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Dry Meatballs

post #1 of 8
Thread Starter 
I followed this recipe for baked meatballs:
http://www.gimmesomeoven.com/saucy-asian-meatballs/
And they came out dry and didn't fall apart easily. What can I do to make them moist, and still keep the Asian-ness to it?
post #2 of 8

Two ideas at the top of my head that may help?

 

1) Soak the panko in a bit of milk or some other liquid. Strain before adding to the mix so it's wet but not dripping wet. 

2) Combine all the meatball ingredients with minimal manipulation (don't overwork the mix). 


Edited by French Fries - 7/30/14 at 10:35pm
post #3 of 8

To me the amount of panko used seems on the high side, maybe reduce it a bit.

And like FF says, don't overwork the mince. Just apply minimal pressure to form a ball.

 

What I would do is to mix everything together with half the amount of panko and gradually add more till it feels right.

Or divide the batch in 3, one with half the panko, one with 3/4 and one with the full amount so you can compare properly?

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post #4 of 8

Shucks. I thought I saved the link to a page that had a list of common meatball mistakes. Oh well.  But 1 cup of dry panko does seem a fairly high amount for 2 pounds of meat.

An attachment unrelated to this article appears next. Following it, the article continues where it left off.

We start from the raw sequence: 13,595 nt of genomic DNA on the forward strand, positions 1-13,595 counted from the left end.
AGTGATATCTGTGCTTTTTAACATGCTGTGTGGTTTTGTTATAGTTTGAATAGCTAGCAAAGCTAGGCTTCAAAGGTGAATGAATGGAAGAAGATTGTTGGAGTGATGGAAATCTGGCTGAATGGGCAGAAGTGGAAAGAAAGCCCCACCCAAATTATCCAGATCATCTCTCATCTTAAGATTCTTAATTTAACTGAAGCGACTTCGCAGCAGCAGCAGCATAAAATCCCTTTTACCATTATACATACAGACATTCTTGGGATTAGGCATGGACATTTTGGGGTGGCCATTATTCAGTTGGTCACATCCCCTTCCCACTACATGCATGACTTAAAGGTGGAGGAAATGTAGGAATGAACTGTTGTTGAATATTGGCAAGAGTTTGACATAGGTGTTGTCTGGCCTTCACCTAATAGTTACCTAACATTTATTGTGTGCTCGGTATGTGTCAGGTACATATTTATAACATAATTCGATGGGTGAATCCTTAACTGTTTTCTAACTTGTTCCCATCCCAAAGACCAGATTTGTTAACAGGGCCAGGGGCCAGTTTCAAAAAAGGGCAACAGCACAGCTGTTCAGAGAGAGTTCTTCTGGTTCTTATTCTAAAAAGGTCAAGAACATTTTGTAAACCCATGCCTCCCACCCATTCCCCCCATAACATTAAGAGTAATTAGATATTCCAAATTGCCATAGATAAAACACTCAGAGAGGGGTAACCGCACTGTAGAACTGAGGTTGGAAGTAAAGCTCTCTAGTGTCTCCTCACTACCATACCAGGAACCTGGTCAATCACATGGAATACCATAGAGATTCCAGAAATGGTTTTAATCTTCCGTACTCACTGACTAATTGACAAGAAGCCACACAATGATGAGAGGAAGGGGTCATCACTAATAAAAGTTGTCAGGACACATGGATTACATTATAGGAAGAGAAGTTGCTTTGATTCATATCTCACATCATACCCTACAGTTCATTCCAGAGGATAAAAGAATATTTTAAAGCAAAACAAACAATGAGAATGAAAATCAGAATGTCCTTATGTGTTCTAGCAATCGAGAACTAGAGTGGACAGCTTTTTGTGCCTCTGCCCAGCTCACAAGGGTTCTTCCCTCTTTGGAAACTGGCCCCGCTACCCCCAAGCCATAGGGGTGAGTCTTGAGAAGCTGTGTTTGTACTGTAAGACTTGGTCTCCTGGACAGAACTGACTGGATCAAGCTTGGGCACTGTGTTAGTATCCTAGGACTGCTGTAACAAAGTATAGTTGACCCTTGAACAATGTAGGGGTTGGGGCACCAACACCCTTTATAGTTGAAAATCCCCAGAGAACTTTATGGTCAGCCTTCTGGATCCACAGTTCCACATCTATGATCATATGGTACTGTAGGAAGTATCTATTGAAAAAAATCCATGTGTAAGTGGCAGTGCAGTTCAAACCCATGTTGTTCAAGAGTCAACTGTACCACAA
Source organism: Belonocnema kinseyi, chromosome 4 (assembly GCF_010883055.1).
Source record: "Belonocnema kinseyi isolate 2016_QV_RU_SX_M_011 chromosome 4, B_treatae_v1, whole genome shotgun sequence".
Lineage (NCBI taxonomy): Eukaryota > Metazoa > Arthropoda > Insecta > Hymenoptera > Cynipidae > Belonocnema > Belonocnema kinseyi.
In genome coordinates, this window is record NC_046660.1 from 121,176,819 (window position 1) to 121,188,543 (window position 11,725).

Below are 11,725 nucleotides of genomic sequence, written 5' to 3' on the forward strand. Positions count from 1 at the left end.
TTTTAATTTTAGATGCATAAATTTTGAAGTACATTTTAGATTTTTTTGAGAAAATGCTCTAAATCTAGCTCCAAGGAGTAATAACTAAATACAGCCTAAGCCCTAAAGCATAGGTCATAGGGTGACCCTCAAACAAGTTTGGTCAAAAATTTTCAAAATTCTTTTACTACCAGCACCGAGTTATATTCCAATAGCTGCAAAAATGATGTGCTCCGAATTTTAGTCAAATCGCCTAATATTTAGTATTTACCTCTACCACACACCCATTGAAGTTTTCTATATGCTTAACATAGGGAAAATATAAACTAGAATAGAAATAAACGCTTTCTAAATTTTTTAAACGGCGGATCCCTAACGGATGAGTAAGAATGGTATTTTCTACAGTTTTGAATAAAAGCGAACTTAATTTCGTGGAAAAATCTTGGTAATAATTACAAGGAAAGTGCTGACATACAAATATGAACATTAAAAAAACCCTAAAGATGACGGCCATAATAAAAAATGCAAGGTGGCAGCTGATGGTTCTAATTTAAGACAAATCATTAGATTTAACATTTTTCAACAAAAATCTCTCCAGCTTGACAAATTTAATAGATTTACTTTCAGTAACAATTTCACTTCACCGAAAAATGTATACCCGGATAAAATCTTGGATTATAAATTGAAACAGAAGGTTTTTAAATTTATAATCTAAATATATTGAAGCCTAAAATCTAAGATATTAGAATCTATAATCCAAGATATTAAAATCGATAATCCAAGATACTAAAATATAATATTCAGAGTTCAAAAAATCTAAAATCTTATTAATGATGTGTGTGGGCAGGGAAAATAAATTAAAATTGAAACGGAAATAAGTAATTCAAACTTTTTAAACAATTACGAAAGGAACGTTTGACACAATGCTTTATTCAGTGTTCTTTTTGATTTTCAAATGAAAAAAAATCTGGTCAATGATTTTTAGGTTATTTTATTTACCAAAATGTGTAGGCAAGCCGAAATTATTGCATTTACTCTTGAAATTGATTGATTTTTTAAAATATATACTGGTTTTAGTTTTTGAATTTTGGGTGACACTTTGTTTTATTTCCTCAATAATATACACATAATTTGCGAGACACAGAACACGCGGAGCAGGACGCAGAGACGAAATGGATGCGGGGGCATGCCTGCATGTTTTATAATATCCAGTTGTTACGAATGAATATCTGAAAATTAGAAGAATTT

Tomorrow night's dinner will be some of the lefftover Persian meatballs I made for the Middle East challenge. They turned out quite well. Next time I might try this Asian recipe.

 

mjb.

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post #5 of 8
Food nourishes my body.  Cooking nourishes my soul.
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post #6 of 8

Use grandmother's method; instead of using breadcrumbs which extract moist, add soaked white bread which adds moist...

 

Simply cut the crust from 2 slices of white breas, pour some cold milk over them and let soak. Remove the bread from the milk and squeeze most milk out with your hands. Add to your preparation instead of breadcrumbs.

post #7 of 8

Besides all the good advices given here, i doubt about the oven method for juicy Asian meatballs, mainly cause Asians do not use ovens generally. May be you can try a quick pan fry and just 5' in the oven. or or just pan fried meatballas. Also: increase the fat content of the ground meat.

Gebe Gott uns allen, uns Trinkern, einen so leichten und so schönen Tod! Joseph Roth.
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Gebe Gott uns allen, uns Trinkern, einen so leichten und so schönen Tod! Joseph Roth.
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post #8 of 8

I have found two things make a world of difference. 1.) Do not over work the mix. Mix and be done. When you form your meatballs it should be 1-2 movements at most. 2.) I soak my bread in buttermilk it gives them a nice tang along with keeping them moist. Lastly don't over cook them.

Thanks,

Nicko 
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Thanks,

Nicko 
ChefTalk.com Founder
All About Braising: The Art of Uncomplicated Cooking
All About Braising: The Art of Uncomplicated Cooking
Bacon (I made)
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